Wednesday, July 22, 2015

Organs Don’t Always Follow The Plan

Biology concepts – internal anatomy, asymmetry, symmetry breaking, primary ciliary dyskinesia, situs solitus, situs inversus

You hold your right hand over your heart for the national
anthem, correct? So what happened here?  Photoshop - they
even reversed the buttons on his jacket and the lapel pin to
sell it.  But notice the medals on the marine behind him; the
photoshopper didn’t switch them back to the left side.
Michelle came much closer to covering her heart. He missed
by a mile. He must be honoring the pack of cigarettes in his
breast pocket.
The national anthem starts. You rise from your seat and place your hand over your heart. But where’s your heart? Most people place their right hand over their left pectoralis major, halfway between the sternum and the armpit. Don’t put your hand in your armpit; nobody wants that.

But the heart is actually located in the middle of your chest, protected by the bony sternum. True, it’s tilted so some of it sticks out to the left side. This is why your left lung is smaller and has the cardiac notch (see this post). The reality is that some of the heart is located right along your midline and some of it is just barely in the left half of your thoracic cavity.

So if you want to cover your heart when the national anthem is played, put your hand over the center of your chest – but your going to look silly next to all those people who don’t really know their own anatomy. Or maybe they do; the heart isn’t always where the anatomy textbooks say it is supposed to be. And neither are the rest of the internal organs.

We’ve talked a lot in the previous weeks about internal and external asymmetries. Despite the fact that most animals are mostly bilaterally symmetric, there are parts of animals that just can’t be symmetric; we only have one of them. Unless they position themselves right along our midline and each half looks exactly like the other, internal asymmetry just isn’t possible.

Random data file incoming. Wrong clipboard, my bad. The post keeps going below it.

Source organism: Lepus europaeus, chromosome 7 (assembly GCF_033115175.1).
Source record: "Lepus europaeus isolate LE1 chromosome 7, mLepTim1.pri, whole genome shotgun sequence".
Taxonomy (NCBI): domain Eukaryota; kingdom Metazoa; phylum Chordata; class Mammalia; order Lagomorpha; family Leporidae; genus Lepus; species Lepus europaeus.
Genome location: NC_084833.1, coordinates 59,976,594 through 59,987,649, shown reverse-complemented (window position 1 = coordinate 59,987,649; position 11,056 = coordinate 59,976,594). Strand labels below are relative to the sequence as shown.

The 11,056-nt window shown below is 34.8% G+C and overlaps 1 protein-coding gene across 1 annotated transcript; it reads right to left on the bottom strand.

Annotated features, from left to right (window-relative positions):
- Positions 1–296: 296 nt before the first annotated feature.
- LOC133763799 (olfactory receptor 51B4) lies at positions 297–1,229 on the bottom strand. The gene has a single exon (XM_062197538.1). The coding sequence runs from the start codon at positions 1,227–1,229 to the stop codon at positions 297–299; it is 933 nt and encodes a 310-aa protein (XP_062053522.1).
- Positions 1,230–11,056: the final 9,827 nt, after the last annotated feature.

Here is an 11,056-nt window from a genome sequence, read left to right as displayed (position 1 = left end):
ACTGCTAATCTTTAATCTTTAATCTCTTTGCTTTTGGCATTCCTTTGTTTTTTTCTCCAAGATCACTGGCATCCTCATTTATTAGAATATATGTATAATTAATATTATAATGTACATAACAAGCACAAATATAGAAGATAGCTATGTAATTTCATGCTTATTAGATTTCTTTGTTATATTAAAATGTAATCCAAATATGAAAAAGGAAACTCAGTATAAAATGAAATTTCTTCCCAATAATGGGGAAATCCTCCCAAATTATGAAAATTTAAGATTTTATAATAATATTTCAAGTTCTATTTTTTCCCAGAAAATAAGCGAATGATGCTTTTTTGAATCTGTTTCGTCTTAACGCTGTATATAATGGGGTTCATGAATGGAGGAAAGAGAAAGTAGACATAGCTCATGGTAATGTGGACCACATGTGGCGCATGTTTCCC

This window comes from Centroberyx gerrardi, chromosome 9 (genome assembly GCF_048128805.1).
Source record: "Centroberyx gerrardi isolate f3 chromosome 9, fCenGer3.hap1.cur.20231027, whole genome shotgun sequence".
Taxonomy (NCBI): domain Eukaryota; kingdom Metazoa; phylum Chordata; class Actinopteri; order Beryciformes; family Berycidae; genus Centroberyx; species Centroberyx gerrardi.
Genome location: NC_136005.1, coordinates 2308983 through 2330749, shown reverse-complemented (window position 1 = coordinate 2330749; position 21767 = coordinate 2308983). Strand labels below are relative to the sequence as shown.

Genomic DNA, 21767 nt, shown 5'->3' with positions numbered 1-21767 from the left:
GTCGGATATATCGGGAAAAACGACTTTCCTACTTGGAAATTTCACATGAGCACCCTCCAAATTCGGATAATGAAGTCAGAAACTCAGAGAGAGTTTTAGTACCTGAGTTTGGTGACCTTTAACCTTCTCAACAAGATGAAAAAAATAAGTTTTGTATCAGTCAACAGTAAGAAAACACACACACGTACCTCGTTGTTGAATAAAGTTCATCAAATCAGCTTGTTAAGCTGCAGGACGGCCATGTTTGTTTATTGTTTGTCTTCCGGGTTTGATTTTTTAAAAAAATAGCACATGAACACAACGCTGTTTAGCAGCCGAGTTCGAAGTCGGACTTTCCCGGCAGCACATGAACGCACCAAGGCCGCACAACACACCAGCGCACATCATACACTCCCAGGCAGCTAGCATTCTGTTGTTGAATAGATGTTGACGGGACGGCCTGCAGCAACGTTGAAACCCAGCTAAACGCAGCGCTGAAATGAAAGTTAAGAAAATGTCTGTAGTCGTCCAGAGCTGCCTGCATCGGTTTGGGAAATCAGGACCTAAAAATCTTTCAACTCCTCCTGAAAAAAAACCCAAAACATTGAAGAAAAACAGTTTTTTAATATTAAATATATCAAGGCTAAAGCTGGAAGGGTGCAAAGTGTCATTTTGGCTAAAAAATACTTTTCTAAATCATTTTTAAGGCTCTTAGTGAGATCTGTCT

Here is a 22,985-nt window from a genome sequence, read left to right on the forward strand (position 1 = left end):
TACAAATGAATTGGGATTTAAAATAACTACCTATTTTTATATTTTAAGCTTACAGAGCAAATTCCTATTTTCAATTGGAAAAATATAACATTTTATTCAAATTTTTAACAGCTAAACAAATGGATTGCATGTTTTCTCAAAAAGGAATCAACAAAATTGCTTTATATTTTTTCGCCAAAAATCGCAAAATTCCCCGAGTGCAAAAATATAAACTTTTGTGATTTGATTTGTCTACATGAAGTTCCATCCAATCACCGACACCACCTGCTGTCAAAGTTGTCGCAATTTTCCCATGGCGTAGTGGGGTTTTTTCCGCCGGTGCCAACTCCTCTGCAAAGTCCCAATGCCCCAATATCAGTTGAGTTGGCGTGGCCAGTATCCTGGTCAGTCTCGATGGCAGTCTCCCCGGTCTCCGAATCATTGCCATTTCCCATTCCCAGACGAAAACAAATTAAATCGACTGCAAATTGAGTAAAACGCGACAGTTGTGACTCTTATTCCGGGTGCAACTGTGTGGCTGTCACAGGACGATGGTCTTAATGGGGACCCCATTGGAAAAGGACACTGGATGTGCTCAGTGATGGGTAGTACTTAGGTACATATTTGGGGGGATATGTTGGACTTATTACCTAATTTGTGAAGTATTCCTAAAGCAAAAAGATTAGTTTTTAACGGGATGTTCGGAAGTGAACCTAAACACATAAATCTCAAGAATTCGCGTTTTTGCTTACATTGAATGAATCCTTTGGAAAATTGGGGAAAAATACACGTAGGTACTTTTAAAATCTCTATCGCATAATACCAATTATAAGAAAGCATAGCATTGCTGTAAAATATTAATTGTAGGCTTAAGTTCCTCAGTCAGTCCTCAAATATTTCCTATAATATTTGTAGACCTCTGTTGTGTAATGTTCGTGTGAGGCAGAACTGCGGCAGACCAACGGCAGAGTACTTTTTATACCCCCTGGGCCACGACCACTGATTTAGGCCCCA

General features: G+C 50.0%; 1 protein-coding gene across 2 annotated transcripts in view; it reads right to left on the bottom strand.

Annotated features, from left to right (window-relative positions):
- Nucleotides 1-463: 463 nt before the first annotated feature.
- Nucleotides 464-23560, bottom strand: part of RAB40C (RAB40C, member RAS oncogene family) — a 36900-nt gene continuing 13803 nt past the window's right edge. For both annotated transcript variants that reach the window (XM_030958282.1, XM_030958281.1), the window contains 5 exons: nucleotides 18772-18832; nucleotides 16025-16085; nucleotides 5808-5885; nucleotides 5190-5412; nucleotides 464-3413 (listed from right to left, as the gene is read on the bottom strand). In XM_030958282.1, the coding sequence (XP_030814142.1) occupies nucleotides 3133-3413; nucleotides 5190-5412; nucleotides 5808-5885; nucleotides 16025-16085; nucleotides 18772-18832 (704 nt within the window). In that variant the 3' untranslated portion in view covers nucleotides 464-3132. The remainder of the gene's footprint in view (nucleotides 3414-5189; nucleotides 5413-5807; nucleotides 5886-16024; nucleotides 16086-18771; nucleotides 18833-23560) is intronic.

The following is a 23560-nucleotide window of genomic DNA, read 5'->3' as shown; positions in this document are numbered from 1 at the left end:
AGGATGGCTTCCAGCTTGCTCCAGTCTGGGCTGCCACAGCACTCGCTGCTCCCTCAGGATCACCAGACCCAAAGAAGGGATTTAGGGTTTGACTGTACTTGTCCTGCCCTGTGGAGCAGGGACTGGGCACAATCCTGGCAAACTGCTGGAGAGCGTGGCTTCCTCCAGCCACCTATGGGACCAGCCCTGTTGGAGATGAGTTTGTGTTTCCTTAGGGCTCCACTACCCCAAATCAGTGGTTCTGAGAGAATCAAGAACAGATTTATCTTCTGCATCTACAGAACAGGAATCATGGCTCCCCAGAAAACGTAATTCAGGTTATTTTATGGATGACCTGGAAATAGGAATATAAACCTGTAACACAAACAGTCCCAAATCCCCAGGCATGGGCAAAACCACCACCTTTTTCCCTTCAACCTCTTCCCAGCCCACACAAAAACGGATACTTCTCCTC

Even for single organs that are on the midline, they're often not completely symmetric – see our posts on the brain (here and here). The heart itself isn’t symmetric, with the left heart ventricle being much thicker and a stronger pump than the right ventricle. We talked about the thyroid being larger on the right side; the pancreas crosses the midline but the head of the pancreas is much larger than the tail.

The abdomens of most mammals look pretty similar. The rat
on the left has a slightly more centrally located liver, and the
uterus is very different, but you can’t see it here. The spleen
(#6 in rat) is larger and wraps around to the front in the rat
as compared to the human.
The organs of the thoracic (chest) and abdominal (GI) cavities are examples of the asymmetry inherent in most animals. In your abdomen you have one stomach, liver, pancreas, gall bladder, spleen, and one set of small and large bowels. Each is located in a very particular place; like packing for vacation, you have to make the best use of the room you have.